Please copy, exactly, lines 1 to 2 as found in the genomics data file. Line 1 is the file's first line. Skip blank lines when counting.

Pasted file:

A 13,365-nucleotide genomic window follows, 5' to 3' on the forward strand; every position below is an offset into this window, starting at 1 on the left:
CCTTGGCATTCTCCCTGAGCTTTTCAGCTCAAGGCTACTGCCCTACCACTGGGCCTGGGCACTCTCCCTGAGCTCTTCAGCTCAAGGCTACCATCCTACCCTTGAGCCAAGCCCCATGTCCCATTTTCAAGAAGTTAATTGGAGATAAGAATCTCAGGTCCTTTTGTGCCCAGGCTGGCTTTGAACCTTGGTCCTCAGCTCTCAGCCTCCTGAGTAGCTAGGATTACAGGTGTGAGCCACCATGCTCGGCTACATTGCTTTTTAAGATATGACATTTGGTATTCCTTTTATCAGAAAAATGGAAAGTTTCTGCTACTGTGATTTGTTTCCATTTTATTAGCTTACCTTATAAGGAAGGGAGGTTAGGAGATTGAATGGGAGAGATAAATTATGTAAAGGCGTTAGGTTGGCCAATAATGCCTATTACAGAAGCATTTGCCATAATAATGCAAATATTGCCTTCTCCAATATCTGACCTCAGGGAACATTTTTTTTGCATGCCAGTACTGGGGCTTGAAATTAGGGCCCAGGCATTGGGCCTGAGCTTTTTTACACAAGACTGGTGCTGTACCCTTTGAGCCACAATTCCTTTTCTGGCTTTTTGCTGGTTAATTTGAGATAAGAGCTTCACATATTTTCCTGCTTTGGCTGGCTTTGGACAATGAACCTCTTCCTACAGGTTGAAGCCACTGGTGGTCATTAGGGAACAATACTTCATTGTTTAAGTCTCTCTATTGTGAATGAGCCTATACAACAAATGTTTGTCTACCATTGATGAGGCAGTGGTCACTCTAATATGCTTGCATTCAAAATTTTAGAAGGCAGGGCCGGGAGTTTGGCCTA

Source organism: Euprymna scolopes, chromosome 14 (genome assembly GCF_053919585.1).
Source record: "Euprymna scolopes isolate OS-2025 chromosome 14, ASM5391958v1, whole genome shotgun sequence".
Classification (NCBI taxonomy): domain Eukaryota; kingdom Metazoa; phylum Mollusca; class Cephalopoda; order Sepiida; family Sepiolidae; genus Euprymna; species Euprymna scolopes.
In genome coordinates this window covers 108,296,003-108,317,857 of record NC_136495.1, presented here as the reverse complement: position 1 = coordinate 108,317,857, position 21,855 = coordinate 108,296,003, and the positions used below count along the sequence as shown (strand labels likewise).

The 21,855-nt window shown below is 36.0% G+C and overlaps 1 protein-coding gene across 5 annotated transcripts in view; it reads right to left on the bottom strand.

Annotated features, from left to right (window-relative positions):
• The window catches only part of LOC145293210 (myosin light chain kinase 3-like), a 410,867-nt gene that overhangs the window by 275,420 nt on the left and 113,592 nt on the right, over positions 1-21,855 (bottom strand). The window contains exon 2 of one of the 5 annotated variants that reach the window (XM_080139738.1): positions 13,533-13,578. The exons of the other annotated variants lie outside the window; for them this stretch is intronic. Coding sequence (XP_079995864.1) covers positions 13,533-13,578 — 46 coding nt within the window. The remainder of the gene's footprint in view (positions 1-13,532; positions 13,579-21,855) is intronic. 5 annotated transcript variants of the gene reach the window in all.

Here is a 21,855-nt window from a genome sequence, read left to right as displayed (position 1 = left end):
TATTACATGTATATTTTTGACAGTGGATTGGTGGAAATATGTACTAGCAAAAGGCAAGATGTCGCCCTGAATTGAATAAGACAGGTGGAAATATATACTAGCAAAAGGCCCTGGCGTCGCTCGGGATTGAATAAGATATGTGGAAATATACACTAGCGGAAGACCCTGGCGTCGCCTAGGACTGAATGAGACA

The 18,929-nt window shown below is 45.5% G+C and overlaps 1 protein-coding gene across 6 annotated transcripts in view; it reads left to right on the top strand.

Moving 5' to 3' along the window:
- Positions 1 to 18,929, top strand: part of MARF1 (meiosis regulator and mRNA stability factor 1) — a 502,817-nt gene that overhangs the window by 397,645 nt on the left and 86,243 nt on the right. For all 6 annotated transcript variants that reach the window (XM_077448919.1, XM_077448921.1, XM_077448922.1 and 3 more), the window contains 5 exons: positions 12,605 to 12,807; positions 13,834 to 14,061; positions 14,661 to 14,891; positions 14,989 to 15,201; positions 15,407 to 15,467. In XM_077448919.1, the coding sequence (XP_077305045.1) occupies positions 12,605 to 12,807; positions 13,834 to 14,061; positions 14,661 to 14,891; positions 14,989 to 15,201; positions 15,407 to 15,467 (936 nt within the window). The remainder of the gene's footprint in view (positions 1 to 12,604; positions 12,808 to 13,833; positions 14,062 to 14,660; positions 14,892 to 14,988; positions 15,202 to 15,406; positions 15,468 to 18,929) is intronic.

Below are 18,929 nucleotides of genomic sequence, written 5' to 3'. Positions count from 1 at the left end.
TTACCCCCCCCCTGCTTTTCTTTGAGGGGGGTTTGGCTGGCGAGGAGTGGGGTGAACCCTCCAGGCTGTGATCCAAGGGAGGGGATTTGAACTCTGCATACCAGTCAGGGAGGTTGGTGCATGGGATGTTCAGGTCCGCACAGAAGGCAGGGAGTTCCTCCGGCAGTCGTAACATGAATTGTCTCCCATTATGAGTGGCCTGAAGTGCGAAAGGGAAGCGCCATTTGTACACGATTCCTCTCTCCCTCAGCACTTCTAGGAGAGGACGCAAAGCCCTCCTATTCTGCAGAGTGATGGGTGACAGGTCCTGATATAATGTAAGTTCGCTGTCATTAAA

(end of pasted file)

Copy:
A 13,365-nucleotide genomic window follows, 5' to 3' on the forward strand; every position below is an offset into this window, starting at 1 on the left:
CCTTGGCATTCTCCCTGAGCTTTTCAGCTCAAGGCTACTGCCCTACCACTGGGCCTGGGCACTCTCCCTGAGCTCTTCAGCTCAAGGCTACCATCCTACCCTTGAGCCAAGCCCCATGTCCCATTTTCAAGAAGTTAATTGGAGATAAGAATCTCAGGTCCTTTTGTGCCCAGGCTGGCTTTGAACCTTGGTCCTCAGCTCTCAGCCTCCTGAGTAGCTAGGATTACAGGTGTGAGCCACCATGCTCGGCTACATTGCTTTTTAAGATATGACATTTGGTATTCCTTTTATCAGAAAAATGGAAAGTTTCTGCTACTGTGATTTGTTTCCATTTTATTAGCTTACCTTATAAGGAAGGGAGGTTAGGAGATTGAATGGGAGAGATAAATTATGTAAAGGCGTTAGGTTGGCCAATAATGCCTATTACAGAAGCATTTGCCATAATAATGCAAATATTGCCTTCTCCAATATCTGACCTCAGGGAACATTTTTTTTGCATGCCAGTACTGGGGCTTGAAATTAGGGCCCAGGCATTGGGCCTGAGCTTTTTTACACAAGACTGGTGCTGTACCCTTTGAGCCACAATTCCTTTTCTGGCTTTTTGCTGGTTAATTTGAGATAAGAGCTTCACATATTTTCCTGCTTTGGCTGGCTTTGGACAATGAACCTCTTCCTACAGGTTGAAGCCACTGGTGGTCATTAGGGAACAATACTTCATTGTTTAAGTCTCTCTATTGTGAATGAGCCTATACAACAAATGTTTGTCTACCATTGATGAGGCAGTGGTCACTCTAATATGCTTGCATTCAAAATTTTAGAAGGCAGGGCCGGGAGTTTGGCCTA